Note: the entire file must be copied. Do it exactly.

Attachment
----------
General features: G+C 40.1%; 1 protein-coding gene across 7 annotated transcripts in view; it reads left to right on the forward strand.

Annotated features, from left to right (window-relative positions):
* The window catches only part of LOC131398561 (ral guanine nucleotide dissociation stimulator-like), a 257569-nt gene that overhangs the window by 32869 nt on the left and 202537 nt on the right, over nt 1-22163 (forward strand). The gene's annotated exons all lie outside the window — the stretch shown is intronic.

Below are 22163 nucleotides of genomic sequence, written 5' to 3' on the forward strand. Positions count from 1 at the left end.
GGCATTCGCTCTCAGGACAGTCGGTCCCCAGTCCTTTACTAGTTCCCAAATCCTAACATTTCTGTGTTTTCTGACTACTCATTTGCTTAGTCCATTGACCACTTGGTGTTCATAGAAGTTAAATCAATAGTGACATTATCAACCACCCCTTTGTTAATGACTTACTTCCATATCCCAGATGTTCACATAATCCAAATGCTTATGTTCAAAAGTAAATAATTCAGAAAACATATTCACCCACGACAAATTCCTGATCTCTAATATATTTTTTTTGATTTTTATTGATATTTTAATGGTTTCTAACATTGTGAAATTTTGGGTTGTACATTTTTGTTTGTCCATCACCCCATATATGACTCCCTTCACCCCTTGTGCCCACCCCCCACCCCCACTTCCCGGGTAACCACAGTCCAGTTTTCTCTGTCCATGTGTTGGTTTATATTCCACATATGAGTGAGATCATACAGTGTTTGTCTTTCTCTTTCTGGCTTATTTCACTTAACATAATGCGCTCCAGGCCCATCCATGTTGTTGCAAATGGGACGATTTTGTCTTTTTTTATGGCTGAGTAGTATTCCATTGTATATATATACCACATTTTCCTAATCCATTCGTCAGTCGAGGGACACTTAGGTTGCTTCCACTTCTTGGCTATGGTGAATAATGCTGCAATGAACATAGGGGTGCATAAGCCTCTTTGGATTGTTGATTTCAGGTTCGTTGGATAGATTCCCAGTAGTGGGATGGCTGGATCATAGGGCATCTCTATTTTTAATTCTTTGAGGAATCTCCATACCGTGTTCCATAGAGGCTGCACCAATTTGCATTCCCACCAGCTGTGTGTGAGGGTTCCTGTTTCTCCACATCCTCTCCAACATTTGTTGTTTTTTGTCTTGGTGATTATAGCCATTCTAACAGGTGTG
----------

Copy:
General features: G+C 40.1%; 1 protein-coding gene across 7 annotated transcripts in view; it reads left to right on the forward strand.

Annotated features, from left to right (window-relative positions):
* The window catches only part of LOC131398561 (ral guanine nucleotide dissociation stimulator-like), a 257569-nt gene that overhangs the window by 32869 nt on the left and 202537 nt on the right, over nt 1-22163 (forward strand). The gene's annotated exons all lie outside the window — the stretch shown is intronic.

Below are 22163 nucleotides of genomic sequence, written 5' to 3' on the forward strand. Positions count from 1 at the left end.
GGCATTCGCTCTCAGGACAGTCGGTCCCCAGTCCTTTACTAGTTCCCAAATCCTAACATTTCTGTGTTTTCTGACTACTCATTTGCTTAGTCCATTGACCACTTGGTGTTCATAGAAGTTAAATCAATAGTGACATTATCAACCACCCCTTTGTTAATGACTTACTTCCATATCCCAGATGTTCACATAATCCAAATGCTTATGTTCAAAAGTAAATAATTCAGAAAACATATTCACCCACGACAAATTCCTGATCTCTAATATATTTTTTTTGATTTTTATTGATATTTTAATGGTTTCTAACATTGTGAAATTTTGGGTTGTACATTTTTGTTTGTCCATCACCCCATATATGACTCCCTTCACCCCTTGTGCCCACCCCCCACCCCCACTTCCCGGGTAACCACAGTCCAGTTTTCTCTGTCCATGTGTTGGTTTATATTCCACATATGAGTGAGATCATACAGTGTTTGTCTTTCTCTTTCTGGCTTATTTCACTTAACATAATGCGCTCCAGGCCCATCCATGTTGTTGCAAATGGGACGATTTTGTCTTTTTTTATGGCTGAGTAGTATTCCATTGTATATATATACCACATTTTCCTAATCCATTCGTCAGTCGAGGGACACTTAGGTTGCTTCCACTTCTTGGCTATGGTGAATAATGCTGCAATGAACATAGGGGTGCATAAGCCTCTTTGGATTGTTGATTTCAGGTTCGTTGGATAGATTCCCAGTAGTGGGATGGCTGGATCATAGGGCATCTCTATTTTTAATTCTTTGAGGAATCTCCATACCGTGTTCCATAGAGGCTGCACCAATTTGCATTCCCACCAGCTGTGTGTGAGGGTTCCTGTTTCTCCACATCCTCTCCAACATTTGTTGTTTTTTGTCTTGGTGATTATAGCCATTCTAACAGGTGTG